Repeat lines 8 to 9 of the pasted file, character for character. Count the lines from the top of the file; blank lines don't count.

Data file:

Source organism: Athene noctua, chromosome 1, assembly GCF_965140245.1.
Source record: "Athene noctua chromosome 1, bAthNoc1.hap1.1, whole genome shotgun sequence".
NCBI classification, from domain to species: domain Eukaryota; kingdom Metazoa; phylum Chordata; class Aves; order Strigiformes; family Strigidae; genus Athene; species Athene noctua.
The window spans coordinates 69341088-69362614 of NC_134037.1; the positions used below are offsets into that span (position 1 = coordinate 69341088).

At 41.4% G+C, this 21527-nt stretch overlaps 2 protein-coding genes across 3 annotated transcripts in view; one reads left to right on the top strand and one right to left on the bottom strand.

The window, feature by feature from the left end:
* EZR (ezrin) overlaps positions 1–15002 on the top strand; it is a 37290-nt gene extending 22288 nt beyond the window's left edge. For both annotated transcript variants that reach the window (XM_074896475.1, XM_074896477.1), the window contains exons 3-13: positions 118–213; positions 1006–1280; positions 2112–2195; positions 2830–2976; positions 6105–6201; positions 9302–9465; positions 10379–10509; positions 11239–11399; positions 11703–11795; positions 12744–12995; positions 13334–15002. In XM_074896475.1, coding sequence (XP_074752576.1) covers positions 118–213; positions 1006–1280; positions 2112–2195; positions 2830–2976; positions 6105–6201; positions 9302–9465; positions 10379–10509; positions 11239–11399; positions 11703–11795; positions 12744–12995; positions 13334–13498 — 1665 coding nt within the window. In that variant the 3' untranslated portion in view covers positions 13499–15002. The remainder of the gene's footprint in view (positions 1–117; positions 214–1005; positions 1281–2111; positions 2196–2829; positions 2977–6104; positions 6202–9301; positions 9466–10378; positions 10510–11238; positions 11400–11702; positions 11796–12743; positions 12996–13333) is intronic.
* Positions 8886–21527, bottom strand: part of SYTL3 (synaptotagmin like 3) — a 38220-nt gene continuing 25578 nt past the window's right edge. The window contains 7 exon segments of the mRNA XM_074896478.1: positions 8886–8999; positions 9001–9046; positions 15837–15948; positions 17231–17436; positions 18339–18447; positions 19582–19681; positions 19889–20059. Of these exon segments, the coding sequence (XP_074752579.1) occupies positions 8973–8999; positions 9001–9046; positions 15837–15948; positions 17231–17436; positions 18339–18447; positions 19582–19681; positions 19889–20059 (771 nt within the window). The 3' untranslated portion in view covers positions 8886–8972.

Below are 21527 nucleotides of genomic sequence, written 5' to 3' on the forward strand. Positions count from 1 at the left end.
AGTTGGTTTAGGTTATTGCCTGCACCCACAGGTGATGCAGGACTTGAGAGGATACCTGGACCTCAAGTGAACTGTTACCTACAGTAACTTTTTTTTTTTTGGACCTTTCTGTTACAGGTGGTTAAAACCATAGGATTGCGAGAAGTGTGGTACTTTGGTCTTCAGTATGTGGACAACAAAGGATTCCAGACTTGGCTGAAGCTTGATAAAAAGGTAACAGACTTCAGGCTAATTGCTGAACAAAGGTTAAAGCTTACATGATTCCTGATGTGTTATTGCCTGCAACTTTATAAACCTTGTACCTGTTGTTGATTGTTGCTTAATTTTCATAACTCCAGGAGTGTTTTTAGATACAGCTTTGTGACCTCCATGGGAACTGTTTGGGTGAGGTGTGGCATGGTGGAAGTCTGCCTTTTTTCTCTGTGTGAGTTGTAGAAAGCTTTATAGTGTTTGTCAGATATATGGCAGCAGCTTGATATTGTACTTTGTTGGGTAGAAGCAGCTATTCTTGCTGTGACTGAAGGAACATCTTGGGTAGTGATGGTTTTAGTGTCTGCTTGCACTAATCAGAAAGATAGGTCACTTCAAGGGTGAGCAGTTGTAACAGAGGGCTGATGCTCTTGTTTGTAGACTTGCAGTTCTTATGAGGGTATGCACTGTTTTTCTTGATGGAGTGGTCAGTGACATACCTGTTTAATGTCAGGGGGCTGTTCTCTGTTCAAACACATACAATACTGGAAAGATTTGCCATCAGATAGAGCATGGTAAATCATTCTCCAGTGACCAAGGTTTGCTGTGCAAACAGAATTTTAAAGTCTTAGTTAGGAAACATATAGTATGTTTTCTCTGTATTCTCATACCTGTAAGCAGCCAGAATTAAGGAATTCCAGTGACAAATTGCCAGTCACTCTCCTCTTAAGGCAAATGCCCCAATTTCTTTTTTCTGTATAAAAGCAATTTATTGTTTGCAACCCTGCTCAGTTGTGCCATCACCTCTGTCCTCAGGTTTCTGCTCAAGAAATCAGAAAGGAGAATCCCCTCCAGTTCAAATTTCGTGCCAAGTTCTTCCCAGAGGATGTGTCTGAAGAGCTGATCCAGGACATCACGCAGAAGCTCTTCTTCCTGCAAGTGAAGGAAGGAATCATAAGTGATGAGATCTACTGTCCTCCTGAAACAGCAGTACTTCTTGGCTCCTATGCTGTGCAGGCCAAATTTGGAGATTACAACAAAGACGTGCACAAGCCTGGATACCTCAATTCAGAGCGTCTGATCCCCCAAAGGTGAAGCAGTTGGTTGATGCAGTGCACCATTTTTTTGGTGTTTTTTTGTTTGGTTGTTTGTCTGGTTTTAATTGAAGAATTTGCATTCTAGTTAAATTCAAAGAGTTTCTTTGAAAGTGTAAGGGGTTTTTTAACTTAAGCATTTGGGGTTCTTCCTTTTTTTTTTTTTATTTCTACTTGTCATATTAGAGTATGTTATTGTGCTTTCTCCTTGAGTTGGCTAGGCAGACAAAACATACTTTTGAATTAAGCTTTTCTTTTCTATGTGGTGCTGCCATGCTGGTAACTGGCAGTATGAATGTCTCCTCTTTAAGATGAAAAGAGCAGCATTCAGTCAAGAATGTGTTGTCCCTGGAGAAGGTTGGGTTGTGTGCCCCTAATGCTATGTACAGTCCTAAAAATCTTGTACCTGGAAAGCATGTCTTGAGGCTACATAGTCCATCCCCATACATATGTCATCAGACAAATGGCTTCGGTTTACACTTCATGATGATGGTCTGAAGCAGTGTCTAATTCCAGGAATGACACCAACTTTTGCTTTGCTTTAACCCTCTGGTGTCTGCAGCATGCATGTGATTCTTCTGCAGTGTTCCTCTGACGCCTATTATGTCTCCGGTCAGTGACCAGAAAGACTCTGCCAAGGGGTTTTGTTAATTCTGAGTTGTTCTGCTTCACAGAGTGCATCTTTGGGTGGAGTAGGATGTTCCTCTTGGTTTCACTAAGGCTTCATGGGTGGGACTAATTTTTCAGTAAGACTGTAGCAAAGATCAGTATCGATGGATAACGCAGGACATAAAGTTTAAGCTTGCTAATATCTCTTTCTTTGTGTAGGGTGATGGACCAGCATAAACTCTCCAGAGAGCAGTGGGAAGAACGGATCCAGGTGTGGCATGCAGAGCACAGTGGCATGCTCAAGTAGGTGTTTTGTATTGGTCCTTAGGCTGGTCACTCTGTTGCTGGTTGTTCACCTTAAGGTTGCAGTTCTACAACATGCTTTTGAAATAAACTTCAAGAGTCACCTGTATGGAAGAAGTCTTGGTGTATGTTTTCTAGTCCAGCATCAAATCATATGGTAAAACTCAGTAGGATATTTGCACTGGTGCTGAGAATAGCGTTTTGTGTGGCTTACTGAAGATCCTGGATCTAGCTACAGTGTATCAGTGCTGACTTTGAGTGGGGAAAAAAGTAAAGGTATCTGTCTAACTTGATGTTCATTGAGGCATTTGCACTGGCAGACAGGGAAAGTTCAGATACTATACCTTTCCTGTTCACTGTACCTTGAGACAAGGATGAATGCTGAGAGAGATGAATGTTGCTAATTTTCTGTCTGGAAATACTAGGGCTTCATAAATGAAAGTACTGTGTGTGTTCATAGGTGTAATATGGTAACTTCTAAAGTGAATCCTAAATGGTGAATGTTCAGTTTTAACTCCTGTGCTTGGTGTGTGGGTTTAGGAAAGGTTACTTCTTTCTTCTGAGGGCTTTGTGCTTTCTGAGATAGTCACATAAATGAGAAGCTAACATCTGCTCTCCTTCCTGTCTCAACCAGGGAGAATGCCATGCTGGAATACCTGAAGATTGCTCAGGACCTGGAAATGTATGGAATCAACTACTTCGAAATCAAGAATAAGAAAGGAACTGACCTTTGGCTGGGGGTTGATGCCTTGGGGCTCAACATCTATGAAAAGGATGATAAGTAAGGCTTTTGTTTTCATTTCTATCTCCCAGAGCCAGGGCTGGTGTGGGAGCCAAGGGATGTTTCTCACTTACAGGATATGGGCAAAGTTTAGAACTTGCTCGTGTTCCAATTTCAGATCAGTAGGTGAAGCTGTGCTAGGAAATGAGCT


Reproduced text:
* Positions 8886–21527, bottom strand: part of SYTL3 (synaptotagmin like 3) — a 38220-nt gene continuing 25578 nt past the window's right edge. The window contains 7 exon segments of the mRNA XM_074896478.1: positions 8886–8999; positions 9001–9046; positions 15837–15948; positions 17231–17436; positions 18339–18447; positions 19582–19681; positions 19889–20059. Of these exon segments, the coding sequence (XP_074752579.1) occupies positions 8973–8999; positions 9001–9046; positions 15837–15948; positions 17231–17436; positions 18339–18447; positions 19582–19681; positions 19889–20059 (771 nt within the window). The 3' untranslated portion in view covers positions 8886–8972.

Below are 21527 nucleotides of genomic sequence, written 5' to 3' on the forward strand. Positions count from 1 at the left end.